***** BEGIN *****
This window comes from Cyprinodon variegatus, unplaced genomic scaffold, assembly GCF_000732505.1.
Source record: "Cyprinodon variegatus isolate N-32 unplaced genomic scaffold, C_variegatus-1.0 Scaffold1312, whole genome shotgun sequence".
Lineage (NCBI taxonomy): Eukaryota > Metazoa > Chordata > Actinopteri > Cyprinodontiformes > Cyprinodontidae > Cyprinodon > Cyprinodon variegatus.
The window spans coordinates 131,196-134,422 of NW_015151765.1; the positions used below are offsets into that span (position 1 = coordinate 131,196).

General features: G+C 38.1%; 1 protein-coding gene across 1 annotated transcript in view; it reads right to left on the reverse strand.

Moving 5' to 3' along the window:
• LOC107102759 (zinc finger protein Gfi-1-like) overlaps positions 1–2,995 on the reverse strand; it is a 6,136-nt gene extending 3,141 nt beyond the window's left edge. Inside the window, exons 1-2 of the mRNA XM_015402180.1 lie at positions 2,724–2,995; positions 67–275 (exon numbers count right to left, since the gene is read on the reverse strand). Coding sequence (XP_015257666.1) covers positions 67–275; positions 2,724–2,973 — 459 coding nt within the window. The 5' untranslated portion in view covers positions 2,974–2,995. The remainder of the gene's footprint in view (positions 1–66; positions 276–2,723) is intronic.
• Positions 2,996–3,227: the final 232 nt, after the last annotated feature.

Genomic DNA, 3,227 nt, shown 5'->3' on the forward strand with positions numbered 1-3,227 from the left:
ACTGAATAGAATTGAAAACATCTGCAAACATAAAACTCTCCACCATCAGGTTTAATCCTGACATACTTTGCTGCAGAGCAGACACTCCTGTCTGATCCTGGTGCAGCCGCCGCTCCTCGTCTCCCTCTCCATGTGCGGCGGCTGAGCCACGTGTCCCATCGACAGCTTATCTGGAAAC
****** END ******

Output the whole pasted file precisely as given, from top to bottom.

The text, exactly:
This window comes from Cyprinodon variegatus, unplaced genomic scaffold, assembly GCF_000732505.1.
Source record: "Cyprinodon variegatus isolate N-32 unplaced genomic scaffold, C_variegatus-1.0 Scaffold1312, whole genome shotgun sequence".
Lineage (NCBI taxonomy): Eukaryota > Metazoa > Chordata > Actinopteri > Cyprinodontiformes > Cyprinodontidae > Cyprinodon > Cyprinodon variegatus.
The window spans coordinates 131,196-134,422 of NW_015151765.1; the positions used below are offsets into that span (position 1 = coordinate 131,196).

General features: G+C 38.1%; 1 protein-coding gene across 1 annotated transcript in view; it reads right to left on the reverse strand.

Moving 5' to 3' along the window:
• LOC107102759 (zinc finger protein Gfi-1-like) overlaps positions 1–2,995 on the reverse strand; it is a 6,136-nt gene extending 3,141 nt beyond the window's left edge. Inside the window, exons 1-2 of the mRNA XM_015402180.1 lie at positions 2,724–2,995; positions 67–275 (exon numbers count right to left, since the gene is read on the reverse strand). Coding sequence (XP_015257666.1) covers positions 67–275; positions 2,724–2,973 — 459 coding nt within the window. The 5' untranslated portion in view covers positions 2,974–2,995. The remainder of the gene's footprint in view (positions 1–66; positions 276–2,723) is intronic.
• Positions 2,996–3,227: the final 232 nt, after the last annotated feature.

Genomic DNA, 3,227 nt, shown 5'->3' on the forward strand with positions numbered 1-3,227 from the left:
ACTGAATAGAATTGAAAACATCTGCAAACATAAAACTCTCCACCATCAGGTTTAATCCTGACATACTTTGCTGCAGAGCAGACACTCCTGTCTGATCCTGGTGCAGCCGCCGCTCCTCGTCTCCCTCTCCATGTGCGGCGGCTGAGCCACGTGTCCCATCGACAGCTTATCTGGAAAC